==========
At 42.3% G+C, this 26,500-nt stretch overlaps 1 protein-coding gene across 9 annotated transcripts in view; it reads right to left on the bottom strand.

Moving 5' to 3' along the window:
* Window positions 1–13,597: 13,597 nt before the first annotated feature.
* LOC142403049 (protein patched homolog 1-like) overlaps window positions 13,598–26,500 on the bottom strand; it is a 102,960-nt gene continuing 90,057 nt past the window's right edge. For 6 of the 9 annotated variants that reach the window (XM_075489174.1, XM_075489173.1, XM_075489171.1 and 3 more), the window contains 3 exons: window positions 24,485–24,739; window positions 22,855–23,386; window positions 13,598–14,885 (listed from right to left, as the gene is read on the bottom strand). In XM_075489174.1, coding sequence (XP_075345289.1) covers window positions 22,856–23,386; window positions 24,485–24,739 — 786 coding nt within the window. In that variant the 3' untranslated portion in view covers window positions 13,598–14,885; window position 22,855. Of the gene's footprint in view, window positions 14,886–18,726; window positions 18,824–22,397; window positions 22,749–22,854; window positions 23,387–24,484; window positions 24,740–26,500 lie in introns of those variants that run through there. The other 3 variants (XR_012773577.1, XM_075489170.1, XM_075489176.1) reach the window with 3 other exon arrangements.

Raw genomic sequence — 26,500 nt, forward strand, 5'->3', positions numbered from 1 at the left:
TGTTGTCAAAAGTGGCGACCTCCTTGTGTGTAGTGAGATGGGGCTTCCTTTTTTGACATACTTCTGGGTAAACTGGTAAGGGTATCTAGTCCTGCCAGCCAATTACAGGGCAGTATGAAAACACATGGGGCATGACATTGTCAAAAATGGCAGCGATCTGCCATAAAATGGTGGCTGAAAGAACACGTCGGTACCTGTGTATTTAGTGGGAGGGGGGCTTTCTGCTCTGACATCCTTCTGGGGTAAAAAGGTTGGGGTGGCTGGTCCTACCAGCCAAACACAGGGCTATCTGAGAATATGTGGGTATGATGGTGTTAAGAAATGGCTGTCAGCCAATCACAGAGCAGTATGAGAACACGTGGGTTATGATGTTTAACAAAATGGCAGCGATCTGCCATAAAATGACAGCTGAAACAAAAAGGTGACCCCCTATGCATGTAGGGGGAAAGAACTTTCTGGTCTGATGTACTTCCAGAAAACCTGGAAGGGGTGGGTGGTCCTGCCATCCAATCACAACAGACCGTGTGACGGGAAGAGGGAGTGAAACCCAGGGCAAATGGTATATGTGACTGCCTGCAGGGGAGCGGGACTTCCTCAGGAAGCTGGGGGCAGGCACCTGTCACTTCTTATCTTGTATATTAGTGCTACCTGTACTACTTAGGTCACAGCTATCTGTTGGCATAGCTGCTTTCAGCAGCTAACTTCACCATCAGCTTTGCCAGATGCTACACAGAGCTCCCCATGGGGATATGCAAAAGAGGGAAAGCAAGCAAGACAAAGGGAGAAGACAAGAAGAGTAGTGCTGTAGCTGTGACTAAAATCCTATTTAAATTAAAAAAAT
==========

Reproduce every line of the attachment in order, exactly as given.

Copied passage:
At 42.3% G+C, this 26,500-nt stretch overlaps 1 protein-coding gene across 9 annotated transcripts in view; it reads right to left on the bottom strand.

Moving 5' to 3' along the window:
* Window positions 1–13,597: 13,597 nt before the first annotated feature.
* LOC142403049 (protein patched homolog 1-like) overlaps window positions 13,598–26,500 on the bottom strand; it is a 102,960-nt gene continuing 90,057 nt past the window's right edge. For 6 of the 9 annotated variants that reach the window (XM_075489174.1, XM_075489173.1, XM_075489171.1 and 3 more), the window contains 3 exons: window positions 24,485–24,739; window positions 22,855–23,386; window positions 13,598–14,885 (listed from right to left, as the gene is read on the bottom strand). In XM_075489174.1, coding sequence (XP_075345289.1) covers window positions 22,856–23,386; window positions 24,485–24,739 — 786 coding nt within the window. In that variant the 3' untranslated portion in view covers window positions 13,598–14,885; window position 22,855. Of the gene's footprint in view, window positions 14,886–18,726; window positions 18,824–22,397; window positions 22,749–22,854; window positions 23,387–24,484; window positions 24,740–26,500 lie in introns of those variants that run through there. The other 3 variants (XR_012773577.1, XM_075489170.1, XM_075489176.1) reach the window with 3 other exon arrangements.

Raw genomic sequence — 26,500 nt, forward strand, 5'->3', positions numbered from 1 at the left:
TGTTGTCAAAAGTGGCGACCTCCTTGTGTGTAGTGAGATGGGGCTTCCTTTTTTGACATACTTCTGGGTAAACTGGTAAGGGTATCTAGTCCTGCCAGCCAATTACAGGGCAGTATGAAAACACATGGGGCATGACATTGTCAAAAATGGCAGCGATCTGCCATAAAATGGTGGCTGAAAGAACACGTCGGTACCTGTGTATTTAGTGGGAGGGGGGCTTTCTGCTCTGACATCCTTCTGGGGTAAAAAGGTTGGGGTGGCTGGTCCTACCAGCCAAACACAGGGCTATCTGAGAATATGTGGGTATGATGGTGTTAAGAAATGGCTGTCAGCCAATCACAGAGCAGTATGAGAACACGTGGGTTATGATGTTTAACAAAATGGCAGCGATCTGCCATAAAATGACAGCTGAAACAAAAAGGTGACCCCCTATGCATGTAGGGGGAAAGAACTTTCTGGTCTGATGTACTTCCAGAAAACCTGGAAGGGGTGGGTGGTCCTGCCATCCAATCACAACAGACCGTGTGACGGGAAGAGGGAGTGAAACCCAGGGCAAATGGTATATGTGACTGCCTGCAGGGGAGCGGGACTTCCTCAGGAAGCTGGGGGCAGGCACCTGTCACTTCTTATCTTGTATATTAGTGCTACCTGTACTACTTAGGTCACAGCTATCTGTTGGCATAGCTGCTTTCAGCAGCTAACTTCACCATCAGCTTTGCCAGATGCTACACAGAGCTCCCCATGGGGATATGCAAAAGAGGGAAAGCAAGCAAGACAAAGGGAGAAGACAAGAAGAGTAGTGCTGTAGCTGTGACTAAAATCCTATTTAAATTAAAAAAAT